Spoon {meets} : Anna Jones

When it comes to modern vegetarian cooking, great style and a tasty lifestyle, the name Anna Jones is the one to mention.

Anna has a lot on her plate - after leaving a well paid financial PR job, she chose to pursue a life long dream and become a chef. She replied to an ad in a newspaper advertising Fifteen, Jamie Oliver’s new restaurant, and so was trained under one of the most inspirational modern chefs - Jamie himself. From there life only got better. Today she is an internationally renowned chef, with a second cookbook coming out this summer and a strong, well established online voice. Anna is also about to become a first time mother.

We gathered around a long oak kitchen table to talk about her life, routine, relationship to food, her work and cooking. She told us how it felt to cook for world leaders - Anna helped Jamie to cook dinner for the G20 summit at 10 Downing street, but also shared memories of cooking at schools and traveling England with educational projects.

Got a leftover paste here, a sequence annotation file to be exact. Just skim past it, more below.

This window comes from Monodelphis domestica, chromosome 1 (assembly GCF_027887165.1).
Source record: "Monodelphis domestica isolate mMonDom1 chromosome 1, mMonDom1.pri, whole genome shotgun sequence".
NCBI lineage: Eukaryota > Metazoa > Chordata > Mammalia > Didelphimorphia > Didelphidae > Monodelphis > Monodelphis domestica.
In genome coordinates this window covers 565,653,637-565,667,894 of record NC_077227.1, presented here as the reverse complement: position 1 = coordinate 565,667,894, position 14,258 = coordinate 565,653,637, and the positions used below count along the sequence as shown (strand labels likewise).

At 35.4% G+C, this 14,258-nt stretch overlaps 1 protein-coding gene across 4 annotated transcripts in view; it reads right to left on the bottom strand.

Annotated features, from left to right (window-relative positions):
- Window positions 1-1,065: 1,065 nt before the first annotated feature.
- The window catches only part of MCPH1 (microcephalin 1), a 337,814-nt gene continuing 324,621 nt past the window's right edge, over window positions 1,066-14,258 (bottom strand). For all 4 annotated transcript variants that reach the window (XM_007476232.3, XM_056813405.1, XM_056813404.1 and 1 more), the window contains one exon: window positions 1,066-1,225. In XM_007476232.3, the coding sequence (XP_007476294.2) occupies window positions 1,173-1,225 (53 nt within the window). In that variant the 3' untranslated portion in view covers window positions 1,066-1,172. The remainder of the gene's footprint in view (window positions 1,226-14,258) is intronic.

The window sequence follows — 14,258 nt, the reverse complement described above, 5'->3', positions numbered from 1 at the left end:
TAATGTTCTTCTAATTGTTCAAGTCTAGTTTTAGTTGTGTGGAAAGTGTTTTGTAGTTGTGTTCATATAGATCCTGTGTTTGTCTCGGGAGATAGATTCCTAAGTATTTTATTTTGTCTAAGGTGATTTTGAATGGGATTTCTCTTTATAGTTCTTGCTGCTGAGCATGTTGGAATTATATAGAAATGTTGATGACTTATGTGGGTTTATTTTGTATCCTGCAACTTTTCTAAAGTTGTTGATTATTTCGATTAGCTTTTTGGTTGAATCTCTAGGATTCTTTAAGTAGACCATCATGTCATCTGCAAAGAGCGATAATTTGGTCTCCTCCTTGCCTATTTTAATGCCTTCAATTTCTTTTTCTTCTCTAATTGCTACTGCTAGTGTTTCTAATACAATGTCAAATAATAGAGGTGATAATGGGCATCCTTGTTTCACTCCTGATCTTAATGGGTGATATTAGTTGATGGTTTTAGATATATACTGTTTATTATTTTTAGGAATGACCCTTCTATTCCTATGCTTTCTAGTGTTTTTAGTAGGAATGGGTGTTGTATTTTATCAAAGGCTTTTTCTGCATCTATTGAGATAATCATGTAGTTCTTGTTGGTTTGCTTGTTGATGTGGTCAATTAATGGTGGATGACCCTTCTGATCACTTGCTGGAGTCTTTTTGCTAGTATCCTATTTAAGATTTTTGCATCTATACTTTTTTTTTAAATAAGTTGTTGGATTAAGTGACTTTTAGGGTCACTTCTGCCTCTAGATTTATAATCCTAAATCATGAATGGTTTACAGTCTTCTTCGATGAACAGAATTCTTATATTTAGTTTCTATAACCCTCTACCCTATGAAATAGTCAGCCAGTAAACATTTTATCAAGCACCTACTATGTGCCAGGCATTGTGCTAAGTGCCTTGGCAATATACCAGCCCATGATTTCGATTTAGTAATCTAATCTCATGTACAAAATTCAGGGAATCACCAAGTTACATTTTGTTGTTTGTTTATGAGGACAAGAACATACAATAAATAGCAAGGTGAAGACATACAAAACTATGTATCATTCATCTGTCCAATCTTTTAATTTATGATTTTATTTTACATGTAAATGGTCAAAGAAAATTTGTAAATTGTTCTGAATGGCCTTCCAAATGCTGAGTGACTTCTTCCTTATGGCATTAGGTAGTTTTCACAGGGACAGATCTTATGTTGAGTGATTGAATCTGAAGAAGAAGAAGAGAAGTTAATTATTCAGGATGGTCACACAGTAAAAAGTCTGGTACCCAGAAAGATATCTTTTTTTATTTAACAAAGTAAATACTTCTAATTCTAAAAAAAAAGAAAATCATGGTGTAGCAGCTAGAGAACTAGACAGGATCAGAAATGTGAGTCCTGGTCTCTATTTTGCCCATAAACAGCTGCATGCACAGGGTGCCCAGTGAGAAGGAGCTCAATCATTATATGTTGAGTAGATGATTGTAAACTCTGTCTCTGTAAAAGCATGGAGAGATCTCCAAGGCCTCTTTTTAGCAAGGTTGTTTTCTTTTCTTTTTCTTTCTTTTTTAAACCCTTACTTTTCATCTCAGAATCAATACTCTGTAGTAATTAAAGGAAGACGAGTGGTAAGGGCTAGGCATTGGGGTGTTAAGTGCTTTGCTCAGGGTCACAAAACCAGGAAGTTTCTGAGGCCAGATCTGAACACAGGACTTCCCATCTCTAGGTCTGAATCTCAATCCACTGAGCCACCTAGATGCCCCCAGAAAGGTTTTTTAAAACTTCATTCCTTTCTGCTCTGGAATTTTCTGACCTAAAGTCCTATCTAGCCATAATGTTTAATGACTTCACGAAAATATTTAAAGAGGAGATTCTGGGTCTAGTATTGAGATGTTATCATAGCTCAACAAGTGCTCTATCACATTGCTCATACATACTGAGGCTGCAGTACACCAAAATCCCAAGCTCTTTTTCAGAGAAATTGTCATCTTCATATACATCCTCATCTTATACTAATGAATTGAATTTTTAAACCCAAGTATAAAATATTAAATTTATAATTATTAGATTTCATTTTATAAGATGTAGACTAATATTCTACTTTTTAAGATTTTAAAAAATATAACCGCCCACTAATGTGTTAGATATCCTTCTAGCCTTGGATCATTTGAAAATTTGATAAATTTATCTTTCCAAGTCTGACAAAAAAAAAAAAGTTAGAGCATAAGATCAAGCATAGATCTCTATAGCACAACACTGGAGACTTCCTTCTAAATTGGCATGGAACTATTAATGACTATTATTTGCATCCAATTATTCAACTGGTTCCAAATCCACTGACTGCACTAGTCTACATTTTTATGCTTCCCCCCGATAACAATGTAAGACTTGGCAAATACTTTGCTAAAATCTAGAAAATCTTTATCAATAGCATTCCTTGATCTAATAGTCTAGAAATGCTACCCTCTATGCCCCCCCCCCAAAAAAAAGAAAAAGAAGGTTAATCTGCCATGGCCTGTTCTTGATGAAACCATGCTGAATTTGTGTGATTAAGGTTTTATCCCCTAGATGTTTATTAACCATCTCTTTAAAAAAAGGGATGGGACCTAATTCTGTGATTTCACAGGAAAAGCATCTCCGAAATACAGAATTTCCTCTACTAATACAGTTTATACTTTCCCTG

Anna lives in Hackney, London. Her house used to belong to a carpenter, the back garden still bears traces of its previous owner - we find a beautiful tree house with an old fashioned world map glued to its decaying walls. Only a doorstep separates the garden from Anna’s kitchen. While we sip tea and munch on earl grey cookies, we can’t help but get sucked into Anna’s world. It’s a happy place inviting others to rediscover flavours and life choices.

While she makes us another cup of tea we observe Anna’s surroundings, she has an impressive tea pot collection and her pans are nicely piled up in a corner, waiting to be used again. Another impressive collection of colour coded cookbooks tickle our curiosity too.

How did you get into cooking, styling and writing? What came first?

Cooking came first. I cooked from a really early age - I was a bit of a geek! When other kids were playing outside I’d be in the kitchen making lemon mousse. The big change came when I was 22, I was getting a train to work one day and I read an article, which said you have to determine your calling by which section in a Sunday paper you read first. It’s a great advice - a light bulb in my head switched on and I made the decision to change my life. I got to work, looked online, found Jamie’s training programme, applied, and the next day I had an interview. By the next Monday I quit my job and next thing I knew I was in the kitchen cooking. It was really fascinating. When people make such huge decisions they usually look for signs, for me it was an obvious thing to jump straight into.